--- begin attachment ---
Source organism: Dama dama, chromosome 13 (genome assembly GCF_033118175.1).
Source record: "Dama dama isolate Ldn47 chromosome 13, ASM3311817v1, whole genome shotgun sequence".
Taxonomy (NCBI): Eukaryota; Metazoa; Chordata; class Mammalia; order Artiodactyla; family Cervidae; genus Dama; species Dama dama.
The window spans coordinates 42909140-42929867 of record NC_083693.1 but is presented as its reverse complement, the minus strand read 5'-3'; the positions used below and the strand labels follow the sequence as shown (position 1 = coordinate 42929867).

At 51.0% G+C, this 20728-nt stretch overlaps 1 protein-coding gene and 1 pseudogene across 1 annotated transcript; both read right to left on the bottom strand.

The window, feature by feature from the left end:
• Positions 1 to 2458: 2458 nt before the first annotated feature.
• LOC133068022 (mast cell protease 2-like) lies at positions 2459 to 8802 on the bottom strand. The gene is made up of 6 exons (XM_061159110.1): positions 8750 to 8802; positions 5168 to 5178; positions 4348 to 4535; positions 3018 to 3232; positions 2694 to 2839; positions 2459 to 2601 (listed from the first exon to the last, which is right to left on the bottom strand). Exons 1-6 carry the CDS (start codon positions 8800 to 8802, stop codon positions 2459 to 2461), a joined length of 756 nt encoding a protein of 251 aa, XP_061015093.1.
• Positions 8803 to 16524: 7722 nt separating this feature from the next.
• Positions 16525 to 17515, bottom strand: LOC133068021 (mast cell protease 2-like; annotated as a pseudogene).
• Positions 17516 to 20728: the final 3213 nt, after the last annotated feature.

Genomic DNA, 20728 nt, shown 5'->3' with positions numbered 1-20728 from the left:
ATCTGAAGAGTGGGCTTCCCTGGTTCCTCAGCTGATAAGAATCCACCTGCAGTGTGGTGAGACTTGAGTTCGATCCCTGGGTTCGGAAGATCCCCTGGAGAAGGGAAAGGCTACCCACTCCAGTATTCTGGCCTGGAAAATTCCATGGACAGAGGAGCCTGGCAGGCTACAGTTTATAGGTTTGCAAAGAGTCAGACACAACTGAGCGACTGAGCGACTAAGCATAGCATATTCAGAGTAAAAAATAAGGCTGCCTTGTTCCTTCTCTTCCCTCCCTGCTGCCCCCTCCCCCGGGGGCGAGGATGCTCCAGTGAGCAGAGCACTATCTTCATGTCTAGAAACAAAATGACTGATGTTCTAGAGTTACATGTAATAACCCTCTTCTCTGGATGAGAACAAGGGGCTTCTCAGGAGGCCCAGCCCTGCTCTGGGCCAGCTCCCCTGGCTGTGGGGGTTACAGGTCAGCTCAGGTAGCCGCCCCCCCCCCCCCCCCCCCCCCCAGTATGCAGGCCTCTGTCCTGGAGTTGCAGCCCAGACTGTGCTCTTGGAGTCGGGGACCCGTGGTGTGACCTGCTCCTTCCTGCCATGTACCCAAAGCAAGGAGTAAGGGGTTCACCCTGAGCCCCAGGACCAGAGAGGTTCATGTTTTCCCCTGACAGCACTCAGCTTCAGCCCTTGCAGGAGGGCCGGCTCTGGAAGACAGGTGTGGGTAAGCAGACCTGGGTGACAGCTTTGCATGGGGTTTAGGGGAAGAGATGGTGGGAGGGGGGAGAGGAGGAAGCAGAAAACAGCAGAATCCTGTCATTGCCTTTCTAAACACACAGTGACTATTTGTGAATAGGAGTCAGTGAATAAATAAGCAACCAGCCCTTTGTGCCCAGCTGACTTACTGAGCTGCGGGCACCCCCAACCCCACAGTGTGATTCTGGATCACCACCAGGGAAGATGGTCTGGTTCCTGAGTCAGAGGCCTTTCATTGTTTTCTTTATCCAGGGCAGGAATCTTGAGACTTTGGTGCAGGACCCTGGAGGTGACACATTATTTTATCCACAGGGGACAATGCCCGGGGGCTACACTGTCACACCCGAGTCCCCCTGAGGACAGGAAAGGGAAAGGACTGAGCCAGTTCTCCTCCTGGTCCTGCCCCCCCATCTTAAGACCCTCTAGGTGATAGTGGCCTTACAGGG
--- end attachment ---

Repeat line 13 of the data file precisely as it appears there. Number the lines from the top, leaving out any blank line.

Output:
ATCTGAAGAGTGGGCTTCCCTGGTTCCTCAGCTGATAAGAATCCACCTGCAGTGTGGTGAGACTTGAGTTCGATCCCTGGGTTCGGAAGATCCCCTGGAGAAGGGAAAGGCTACCCACTCCAGTATTCTGGCCTGGAAAATTCCATGGACAGAGGAGCCTGGCAGGCTACAGTTTATAGGTTTGCAAAGAGTCAGACACAACTGAGCGACTGAGCGACTAAGCATAGCATATTCAGAGTAAAAAATAAGGCTGCCTTGTTCCTTCTCTTCCCTCCCTGCTGCCCCCTCCCCCGGGGGCGAGGATGCTCCAGTGAGCAGAGCACTATCTTCATGTCTAGAAACAAAATGACTGATGTTCTAGAGTTACATGTAATAACCCTCTTCTCTGGATGAGAACAAGGGGCTTCTCAGGAGGCCCAGCCCTGCTCTGGGCCAGCTCCCCTGGCTGTGGGGGTTACAGGTCAGCTCAGGTAGCCGCCCCCCCCCCCCCCCCCCCCCCCAGTATGCAGGCCTCTGTCCTGGAGTTGCAGCCCAGACTGTGCTCTTGGAGTCGGGGACCCGTGGTGTGACCTGCTCCTTCCTGCCATGTACCCAAAGCAAGGAGTAAGGGGTTCACCCTGAGCCCCAGGACCAGAGAGGTTCATGTTTTCCCCTGACAGCACTCAGCTTCAGCCCTTGCAGGAGGGCCGGCTCTGGAAGACAGGTGTGGGTAAGCAGACCTGGGTGACAGCTTTGCATGGGGTTTAGGGGAAGAGATGGTGGGAGGGGGGAGAGGAGGAAGCAGAAAACAGCAGAATCCTGTCATTGCCTTTCTAAACACACAGTGACTATTTGTGAATAGGAGTCAGTGAATAAATAAGCAACCAGCCCTTTGTGCCCAGCTGACTTACTGAGCTGCGGGCACCCCCAACCCCACAGTGTGATTCTGGATCACCACCAGGGAAGATGGTCTGGTTCCTGAGTCAGAGGCCTTTCATTGTTTTCTTTATCCAGGGCAGGAATCTTGAGACTTTGGTGCAGGACCCTGGAGGTGACACATTATTTTATCCACAGGGGACAATGCCCGGGGGCTACACTGTCACACCCGAGTCCCCCTGAGGACAGGAAAGGGAAAGGACTGAGCCAGTTCTCCTCCTGGTCCTGCCCCCCCATCTTAAGACCCTCTAGGTGATAGTGGCCTTACAGGG